Love Lies Bleeding (as made famous by Elton John)

“Funeral for a Friend/Love Lies Bleeding” is the opening track on the double album Goodbye Yellow Brick Road by Elton John. The first part, “Funeral for a Friend”, is an instrumental created by John while thinking of what kind of music he would like at his funeral.[1] This first half segues into “Love Lies Bleeding”.

In the Eagle Vision documentary, Classic Albums: Goodbye Yellow Brick Road, John said the two songs were not written as one piece, but fit together since “Funeral for a Friend” ends in the key of A, and “Love Lies Bleeding” opens in A, and the two were played as one elongated piece when recorded.

The grandiose introduction to “Funeral for a Friend” was performed on ARP synthesizer (erroneously credited as A.R.P.) by the album’s engineer, David Hentschel, who, John recalled, overdubbed track after track of music and synthetic atmospheric effects until the mini-opus was complete. With lyrics like “And love lies bleeding in my hand/Oh, it kills me to think of you with another man”, lyricist Bernie Taupin uses death symbolism as an angry take on a breakup song.[1]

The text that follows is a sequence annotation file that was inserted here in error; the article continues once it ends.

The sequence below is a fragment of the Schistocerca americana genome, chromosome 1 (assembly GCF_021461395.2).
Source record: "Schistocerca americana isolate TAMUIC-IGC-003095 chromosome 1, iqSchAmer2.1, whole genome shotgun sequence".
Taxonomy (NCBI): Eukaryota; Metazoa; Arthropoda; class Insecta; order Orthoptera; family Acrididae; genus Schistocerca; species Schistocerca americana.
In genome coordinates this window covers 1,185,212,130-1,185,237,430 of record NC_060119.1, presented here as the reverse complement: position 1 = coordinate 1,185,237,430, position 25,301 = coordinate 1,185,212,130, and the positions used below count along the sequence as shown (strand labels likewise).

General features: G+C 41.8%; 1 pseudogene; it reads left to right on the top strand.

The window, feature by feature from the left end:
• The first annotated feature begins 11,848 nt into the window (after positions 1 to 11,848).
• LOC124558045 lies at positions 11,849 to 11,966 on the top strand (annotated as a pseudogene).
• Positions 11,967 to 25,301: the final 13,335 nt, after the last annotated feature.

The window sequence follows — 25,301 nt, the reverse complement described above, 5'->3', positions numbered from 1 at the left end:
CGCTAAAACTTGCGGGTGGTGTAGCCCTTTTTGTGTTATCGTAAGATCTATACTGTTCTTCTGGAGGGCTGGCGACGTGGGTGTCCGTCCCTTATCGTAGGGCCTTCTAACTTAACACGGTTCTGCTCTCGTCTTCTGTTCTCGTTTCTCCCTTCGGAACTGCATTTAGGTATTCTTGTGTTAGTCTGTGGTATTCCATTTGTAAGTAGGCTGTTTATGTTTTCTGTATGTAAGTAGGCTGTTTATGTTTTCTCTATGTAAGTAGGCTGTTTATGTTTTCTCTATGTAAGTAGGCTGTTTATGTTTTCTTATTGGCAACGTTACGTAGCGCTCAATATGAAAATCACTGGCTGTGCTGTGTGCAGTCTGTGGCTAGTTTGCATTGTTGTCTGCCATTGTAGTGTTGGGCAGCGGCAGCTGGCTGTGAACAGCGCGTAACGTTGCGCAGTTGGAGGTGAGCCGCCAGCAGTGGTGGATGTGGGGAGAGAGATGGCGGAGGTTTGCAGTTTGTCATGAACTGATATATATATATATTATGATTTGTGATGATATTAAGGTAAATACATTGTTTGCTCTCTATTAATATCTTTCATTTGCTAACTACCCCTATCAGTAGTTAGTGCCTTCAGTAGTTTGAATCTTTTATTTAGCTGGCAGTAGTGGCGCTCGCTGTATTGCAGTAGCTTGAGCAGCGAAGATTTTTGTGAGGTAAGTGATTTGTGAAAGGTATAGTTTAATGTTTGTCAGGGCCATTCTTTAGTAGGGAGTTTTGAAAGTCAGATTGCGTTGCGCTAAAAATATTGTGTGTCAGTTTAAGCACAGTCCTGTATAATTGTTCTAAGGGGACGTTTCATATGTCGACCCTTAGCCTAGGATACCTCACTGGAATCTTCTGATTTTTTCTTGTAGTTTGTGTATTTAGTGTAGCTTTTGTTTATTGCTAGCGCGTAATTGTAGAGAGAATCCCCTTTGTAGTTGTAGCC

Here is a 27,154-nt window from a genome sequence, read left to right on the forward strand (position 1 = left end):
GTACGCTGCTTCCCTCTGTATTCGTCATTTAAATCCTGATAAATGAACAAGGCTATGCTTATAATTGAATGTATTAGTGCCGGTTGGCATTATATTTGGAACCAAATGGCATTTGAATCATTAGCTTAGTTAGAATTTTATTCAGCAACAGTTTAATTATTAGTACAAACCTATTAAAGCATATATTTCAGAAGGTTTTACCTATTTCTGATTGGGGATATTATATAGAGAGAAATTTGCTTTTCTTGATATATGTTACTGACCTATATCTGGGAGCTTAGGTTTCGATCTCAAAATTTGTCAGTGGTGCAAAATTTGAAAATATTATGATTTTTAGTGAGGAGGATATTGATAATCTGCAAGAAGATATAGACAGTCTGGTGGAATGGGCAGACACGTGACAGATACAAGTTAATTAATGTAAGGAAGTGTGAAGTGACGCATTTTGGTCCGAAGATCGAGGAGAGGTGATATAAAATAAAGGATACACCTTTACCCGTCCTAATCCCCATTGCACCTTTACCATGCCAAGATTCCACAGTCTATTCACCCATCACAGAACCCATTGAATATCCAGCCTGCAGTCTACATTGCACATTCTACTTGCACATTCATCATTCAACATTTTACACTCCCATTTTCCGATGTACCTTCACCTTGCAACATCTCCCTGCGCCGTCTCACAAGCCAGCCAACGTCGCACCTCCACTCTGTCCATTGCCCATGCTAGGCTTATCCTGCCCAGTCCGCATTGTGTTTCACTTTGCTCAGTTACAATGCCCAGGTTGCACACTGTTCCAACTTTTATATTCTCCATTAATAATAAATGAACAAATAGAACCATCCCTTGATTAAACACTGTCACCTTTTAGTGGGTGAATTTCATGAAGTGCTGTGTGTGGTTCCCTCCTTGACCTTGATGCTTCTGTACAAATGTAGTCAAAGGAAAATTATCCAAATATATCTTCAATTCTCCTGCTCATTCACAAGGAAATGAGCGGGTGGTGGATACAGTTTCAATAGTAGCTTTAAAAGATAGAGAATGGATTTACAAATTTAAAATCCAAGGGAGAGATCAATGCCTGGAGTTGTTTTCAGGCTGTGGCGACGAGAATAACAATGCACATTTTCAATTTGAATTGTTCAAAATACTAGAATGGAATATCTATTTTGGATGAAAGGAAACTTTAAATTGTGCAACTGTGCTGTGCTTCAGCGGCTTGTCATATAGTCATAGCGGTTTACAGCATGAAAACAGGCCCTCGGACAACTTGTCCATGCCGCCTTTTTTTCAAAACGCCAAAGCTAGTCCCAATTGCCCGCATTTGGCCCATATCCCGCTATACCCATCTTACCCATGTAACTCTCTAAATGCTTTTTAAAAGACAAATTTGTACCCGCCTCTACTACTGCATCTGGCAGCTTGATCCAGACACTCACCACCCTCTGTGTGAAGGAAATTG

In an interview for John’s official website, Hentschel recalled that he used melodies from Danny Bailey, I’ve Seen That Movie Too, Candle In The Wind and others in creating the track.[2]

The song was well received by critics. AllMusic’s Donald Guarisco called “Funeral for a Friend” “a stunning instrumental” with “a powerful fusion of classical and rock elements where a gentle, lyrical motif is developed and energized until it builds into a powerhouse full of emotion and bombast.”[1]

“Funeral for a Friend/Love Lies Bleeding” was too long for a single release, but got significant airplay on FM stations that were predisposed toward rock epics.[1] The whole piece is just over 11 minutes long. A fan favourite, it became a staple part of many Elton John tour set lists.

Billboard magazine listed this song as #2 in the list of Elton John’s best songs as picked by critics, second only to “Bennie and the Jets”.[3] Rolling Stone readers picked this song as #3 in a list of “deep cuts” by Elton John, songs that only a true fan would know, even though it has received significant exposure over the years.[4] The song had a strong influence on the Guns N’ Roses Use Your Illusion albums and, in particular, the song “November Rain”.[5] Avenged Sevenfold’s M. Shadows lists the song among the ten songs that helped shape how he relates to music.[6]